When the 2016/2017 Waukesha Civic Theatre season was announced and I saw that To Kill A Mockingbird was on the list, I knew that I would clamor and claw for the opportunity to direct this play. I have taught the novel to my freshman World Literature class, and year after year, it sparks a vibrant conversation of race, equality, poverty, violence, innocence, desperation, and hope. It is a story that speaks to my heart and screams to my conscience. I see myself in Scout – in her compulsion to stand up for what’s right, and to be the voice for those who are too scared or unable to speak up. I even named my daughter Harper in tribute to Ms. Lee. It is a dream of mine to direct the stage play of Mockingbird – to bring this conversation to life as only theatre can, and I am deeply humbled to be trusted to tell this story with an incredible team of actors and designers.
I am thrilled to see Harper Lee’s novel bringing our community and schools together, in partnership with the Waukesha Reads program. To Kill A Mockingbird is an intelligent and timely choice for Waukesha Civic Theatre at this point in history. With tensions high, the conversation of the racial divide in America is vital as ever. Voices are raised, fires are burning, and yet voices are going unheard. We need to hear one another and listen to the singing of the “mockingbirds,” so that we can find understanding. In this play, the echoes of slavery are heard in the deeply-rooted segregation of the South, just as the echoes of segregation are heard in towns across America today. Mockingbird not only serves as a reflection of the past, but it mirrors today’s world and provides a lens through which we can look into the future. While you can look for villains in this play, they are hard to pin down. Even the apparent villains are victims of circumstance, aren’t they? Ignorance, poverty, culture, and fear stand in the way of progress in Harper Lee’s 1934 Maycomb, Alabama as they continue to do today across America. If I had to guess, I would say that Harper Lee would never have imagined just how relevant her story would be in the year 2016, and I have to wonder if she would how discontented she would be. My fervent hope is that in my lifetime, this play will become antiquated; it will become a piece of history we will use to look back with gratitude on a time before things changed.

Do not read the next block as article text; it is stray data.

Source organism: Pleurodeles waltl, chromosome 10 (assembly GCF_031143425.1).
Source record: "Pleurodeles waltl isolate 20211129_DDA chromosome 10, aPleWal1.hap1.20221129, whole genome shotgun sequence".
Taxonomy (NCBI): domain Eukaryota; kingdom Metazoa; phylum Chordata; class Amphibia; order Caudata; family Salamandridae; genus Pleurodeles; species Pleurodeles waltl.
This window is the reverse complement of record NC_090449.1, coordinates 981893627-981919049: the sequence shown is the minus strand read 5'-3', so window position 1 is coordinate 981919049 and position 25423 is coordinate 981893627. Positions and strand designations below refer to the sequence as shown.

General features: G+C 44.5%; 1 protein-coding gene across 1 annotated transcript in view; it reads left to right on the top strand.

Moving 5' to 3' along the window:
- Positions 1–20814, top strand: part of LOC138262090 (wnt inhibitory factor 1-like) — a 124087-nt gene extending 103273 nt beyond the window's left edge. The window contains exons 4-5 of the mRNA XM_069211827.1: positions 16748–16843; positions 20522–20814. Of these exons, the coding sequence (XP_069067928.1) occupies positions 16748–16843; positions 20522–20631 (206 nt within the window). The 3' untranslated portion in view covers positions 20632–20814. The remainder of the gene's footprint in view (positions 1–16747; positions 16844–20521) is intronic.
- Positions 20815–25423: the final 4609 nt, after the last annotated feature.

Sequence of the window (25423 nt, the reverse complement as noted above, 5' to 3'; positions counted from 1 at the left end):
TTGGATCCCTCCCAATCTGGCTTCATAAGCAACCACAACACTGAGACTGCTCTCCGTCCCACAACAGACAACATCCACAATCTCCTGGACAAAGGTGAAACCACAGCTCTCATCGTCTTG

I hope that you find truth here today – that you find laughter, and that you find heartache; I most certainly have found all of these things in building this show with our team. I would like to thank John Cramer for giving me the opportunity to direct Mockingbird, my incredible cast for trusting me and one another, and bringing with them a goodness of heart that moves me, and my production team of artists and organizers who make this show possible. I am forever grateful to my supportive and loving family, Aaron (lighting/sound designer), Jaxon, and Harper. Please help us spread the word and fill this house each performance. We are so glad you are here.
The last we saw of Atticus Finch, when the Oscar winning performance of Gregory Peck’s film followed the release of the novel, he was sitting in the corner of injured son Jem’s bedroom, the warm arms of his cardigan sweater wrapping and re-wrapping around the clinging figure of his daughter Scout, the three of them recovering from a painful experience of racism, hatred, and violence, and the often lonely cost of standing against it.
I have a feeling that many of us, both on the stage and in the audience, whether fans of the book or film or both, join Scout and her older self Jean Louise in waiting to see Atticus again.
The play strikes a chord for me as I had a very Atticus-like father, a dead ringer in both looks and mannerisms and as I grew into an adult and journalist, I had the opportunity to see lawyers and judges in action at the county courthouse in Virginia. And just as I still get that experience today covering trials today in rural Wisconsin, I also have witnessed the conflicts of race and prejudice all too recently near us in Milwaukee and through the nation.
Like Scout at the start of the play we wait for Atticus to return from the courthouse. Like Jean Louise at the end we look back through the window, and through the decades, wishing we could go back to him, to speak to him and finish the lessons. Lessons of putting ourselves in others shoes, and realizing that even as we rail against what isn’t right, we are not alone as others quietly do the uncomfortable business of protecting Mockingbirds be they a Tom Robinson or a Boo Radley.
I suspect those of us who were graced with a great father miss him; and those of us who didn’t miss and yearn for such an experience.
Fortunately Christopher Sergel’s play gives us that opportunity in an up-close and live setting not to be missed. It’s been said that in some ways To Kill A Mockingbird is a love letter from novelist Harper Lee to her father. Of the several Sergel versions of the play that exist, the one being performed at Waukesha Civic Theatre comes closest to depicting that moment, and lifetime of reaching out to Atticus.
It’s a safe bet you’ll feel him reaching back and holding you safe.
Written by Jim McClure, who plays Judge Taylor in To Kill A Mockingbird at the Waukesha Civic Theatre